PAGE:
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Furniture Manufacture

The History of the Owners and their Factories

By 1911 the old industries were declining and Lochwinnoch was becoming a centre for furniture manufacture. Shipbuilding was at the heart of these businesses supplying furniture for the Lusitania, Queen Mary and Queen Elizabeth. The Klondyke supplied chairs for the ill-fated Titanic. It was reported in an article in Lochwinnoch Online that the penultimate owner of the Muirshiel Estate, Sir Lionel Fletcher, was Chairman of the White Star Shipping Company, owners of the Titanic. It is also said that his father in law Gilbert Bates was Chairman before him. This makes a convenient link between furniture making in Lochwinnoch and the Titanic. My own research concludes neither was Chairman of the White Star Line. Fletcher's father in law, Gilbert Thomson Bates, was nonetheless the owner of a shipping company and Fletcher married his daughter, Mary. Fletcher was however a senior manager in the White Star Line at the time of the Titanic sinking. A nephew of Bates did become Chairman of Cunard which took ownership of the White Star Line in the 1930's. The Lochwinnoch annual sports day became known as the “Furniture Sports” and attracted the top class competitors of the day because of the high value placed on the furniture prizes. 

Hunter, Hamilton and Crawford were the first to establish furniture making in Lochwinnoch. They came from Beith where furniture making was already an established business. They started the Calder Cabinet Works in 1881 and the partnership lasted around 15 years. On 17th December 1897 it is reported that the new Lochhead Cabinet Works is almost in full working order under the ownership of Hamilton and Crawford. It became known locally as the Klondyke because of the gold rush (1896 - 1899) going on at that time. Earlier that year on Monday 17th May 1897 the Calder Cabinet Works was destroyed by fire. Hunter rebuilt these works in 1898 and continued on his own as James Hunter & Sons.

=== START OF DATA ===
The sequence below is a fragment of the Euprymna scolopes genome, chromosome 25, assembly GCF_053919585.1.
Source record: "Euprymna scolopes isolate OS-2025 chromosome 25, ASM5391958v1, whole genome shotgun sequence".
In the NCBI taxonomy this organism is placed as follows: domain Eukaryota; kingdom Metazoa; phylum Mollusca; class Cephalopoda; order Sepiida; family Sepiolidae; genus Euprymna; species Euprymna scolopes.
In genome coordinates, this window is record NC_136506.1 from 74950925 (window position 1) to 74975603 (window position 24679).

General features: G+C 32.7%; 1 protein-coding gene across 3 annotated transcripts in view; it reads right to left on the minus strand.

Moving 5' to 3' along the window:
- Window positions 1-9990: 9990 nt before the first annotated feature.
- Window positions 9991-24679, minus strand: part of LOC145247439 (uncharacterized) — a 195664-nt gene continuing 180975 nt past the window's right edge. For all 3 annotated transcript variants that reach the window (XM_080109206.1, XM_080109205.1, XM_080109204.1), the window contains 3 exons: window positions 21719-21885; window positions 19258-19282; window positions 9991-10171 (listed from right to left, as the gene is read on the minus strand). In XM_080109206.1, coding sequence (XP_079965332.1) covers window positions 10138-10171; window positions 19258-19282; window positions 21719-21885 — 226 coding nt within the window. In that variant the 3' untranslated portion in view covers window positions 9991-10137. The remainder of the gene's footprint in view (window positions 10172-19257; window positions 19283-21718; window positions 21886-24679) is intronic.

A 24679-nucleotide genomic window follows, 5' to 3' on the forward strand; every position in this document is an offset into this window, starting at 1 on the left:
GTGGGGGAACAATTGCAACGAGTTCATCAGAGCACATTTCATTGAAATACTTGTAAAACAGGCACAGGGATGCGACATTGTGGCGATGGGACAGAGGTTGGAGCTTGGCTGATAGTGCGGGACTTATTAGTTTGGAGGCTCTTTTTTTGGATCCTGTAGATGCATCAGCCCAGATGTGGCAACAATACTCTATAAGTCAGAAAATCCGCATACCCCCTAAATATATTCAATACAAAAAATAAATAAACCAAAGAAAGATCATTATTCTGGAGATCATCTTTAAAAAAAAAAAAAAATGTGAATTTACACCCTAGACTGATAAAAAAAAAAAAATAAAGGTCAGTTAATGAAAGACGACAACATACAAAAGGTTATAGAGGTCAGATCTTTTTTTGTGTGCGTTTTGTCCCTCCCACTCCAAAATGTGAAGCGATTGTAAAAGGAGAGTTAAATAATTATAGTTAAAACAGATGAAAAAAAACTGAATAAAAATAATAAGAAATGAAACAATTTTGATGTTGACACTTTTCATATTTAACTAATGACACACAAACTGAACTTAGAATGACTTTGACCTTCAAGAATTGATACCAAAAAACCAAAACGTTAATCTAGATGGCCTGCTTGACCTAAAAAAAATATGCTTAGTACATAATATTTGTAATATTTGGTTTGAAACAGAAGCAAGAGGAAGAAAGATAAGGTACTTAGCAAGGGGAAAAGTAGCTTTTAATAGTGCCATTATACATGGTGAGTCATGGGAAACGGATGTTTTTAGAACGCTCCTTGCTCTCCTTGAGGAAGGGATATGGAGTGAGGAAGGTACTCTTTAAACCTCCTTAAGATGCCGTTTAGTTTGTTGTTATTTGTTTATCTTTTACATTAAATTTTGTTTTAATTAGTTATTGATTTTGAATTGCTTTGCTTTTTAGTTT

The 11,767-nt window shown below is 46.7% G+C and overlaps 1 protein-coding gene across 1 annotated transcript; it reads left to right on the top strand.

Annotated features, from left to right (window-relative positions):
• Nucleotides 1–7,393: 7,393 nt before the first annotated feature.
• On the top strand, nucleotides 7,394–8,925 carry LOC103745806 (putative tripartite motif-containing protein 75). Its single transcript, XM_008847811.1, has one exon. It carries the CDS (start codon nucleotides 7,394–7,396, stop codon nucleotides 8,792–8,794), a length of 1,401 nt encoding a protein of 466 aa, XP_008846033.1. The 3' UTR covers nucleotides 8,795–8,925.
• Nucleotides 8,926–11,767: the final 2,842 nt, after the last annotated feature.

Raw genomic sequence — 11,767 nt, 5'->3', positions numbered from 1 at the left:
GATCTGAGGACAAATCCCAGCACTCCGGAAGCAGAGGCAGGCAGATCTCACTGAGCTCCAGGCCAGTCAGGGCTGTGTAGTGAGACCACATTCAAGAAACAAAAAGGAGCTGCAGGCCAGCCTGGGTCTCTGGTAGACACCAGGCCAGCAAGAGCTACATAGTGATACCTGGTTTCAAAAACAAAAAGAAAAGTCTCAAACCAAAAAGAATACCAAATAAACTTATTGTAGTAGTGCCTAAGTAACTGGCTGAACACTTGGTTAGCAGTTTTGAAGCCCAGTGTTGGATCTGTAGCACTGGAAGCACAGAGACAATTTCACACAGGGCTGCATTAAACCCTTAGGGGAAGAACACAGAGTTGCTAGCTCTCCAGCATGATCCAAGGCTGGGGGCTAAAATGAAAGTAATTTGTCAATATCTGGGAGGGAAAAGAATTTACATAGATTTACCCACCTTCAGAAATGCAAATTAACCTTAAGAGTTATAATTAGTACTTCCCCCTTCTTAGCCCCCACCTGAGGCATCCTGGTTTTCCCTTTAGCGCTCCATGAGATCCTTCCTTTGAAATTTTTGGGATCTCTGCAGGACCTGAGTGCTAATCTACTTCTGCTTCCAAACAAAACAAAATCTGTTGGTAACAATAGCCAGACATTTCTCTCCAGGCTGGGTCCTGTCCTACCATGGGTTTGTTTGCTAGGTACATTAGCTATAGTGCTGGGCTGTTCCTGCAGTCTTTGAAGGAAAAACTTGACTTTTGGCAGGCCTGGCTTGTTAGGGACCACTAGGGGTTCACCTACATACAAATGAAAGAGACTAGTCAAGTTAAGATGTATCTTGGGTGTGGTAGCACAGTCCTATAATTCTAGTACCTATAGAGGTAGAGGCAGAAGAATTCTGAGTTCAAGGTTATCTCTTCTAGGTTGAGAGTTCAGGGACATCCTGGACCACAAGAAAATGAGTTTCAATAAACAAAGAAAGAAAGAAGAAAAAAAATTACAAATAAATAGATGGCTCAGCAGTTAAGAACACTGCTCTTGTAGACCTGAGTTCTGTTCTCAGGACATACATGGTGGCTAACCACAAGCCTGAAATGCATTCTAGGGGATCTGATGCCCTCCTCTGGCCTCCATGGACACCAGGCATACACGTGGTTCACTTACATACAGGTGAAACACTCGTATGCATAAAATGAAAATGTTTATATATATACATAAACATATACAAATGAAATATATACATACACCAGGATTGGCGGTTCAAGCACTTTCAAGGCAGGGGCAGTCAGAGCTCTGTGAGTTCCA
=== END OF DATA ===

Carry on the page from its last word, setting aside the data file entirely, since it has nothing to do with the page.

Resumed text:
Joseph Johnstone came to Lochwinnoch in 1882 to work at the Calder Cabinet works, he started his own business in 1888 which was blown down on 22nd Dec 1894 killing 4 men and badly injuring 14 others. He rebuilt in 1895 but it was subseqently burnt down in 1908 and rebuilt again! He went on to establish "Joe's" as the largest and most prestigious cabinet works in Scotland. Joseph Johnstone eventually took over the Lochhead Cabinet Works, (The Klondyke).


My Dad (John Smith) and our Uncle Tom served their time as cabinet makers at Joe’s and my Uncle Pat (Pat's Dad) served his time as an upholsterer. Our Uncle Robert served his time as a chair maker and our Auntie Annie as a French Polisher at Hunters.


Hunter's was taken over by a larger firm and operations moved to Beith. In 1958 the Clyde Cooperage came to Lochwinnoch and acquired the site of Joe's and the Lochhead Cabinet Works (The Klondyke) for its operations and that was the end of furniture making in Lochwinnoch.

As on previous pages by clicking on the link (underlined word) a map will appear showing the location of the cabinet works. Clicking on the photograph will enlarge the image and provide further information about it.

The first set of photographs taken in 1984 are of the former Lochhead Cabinet Works. These were known locally as the Klondyke. 

The second set are of James Hunter and Sons which rose from the ashes of the Calder Cabinet Works which previously occupied this site. The left hand photograph was taken in 1979 and the other in 1983.

The final set are of the Viewfield Cabinet Works known locally as Joe's. The top left photograph was taken from the Burnfoot road in 1977. The area across the river is just being cleared for the housing that now occupies that land. Immediately on the opposite bank was the site of the piggery owned by Mr Taylor. The sluice which diverted water to the Calderhaugh Mill was located at this point in the river. The final pair show Joe's after the 1894 gale and 1908 fire.

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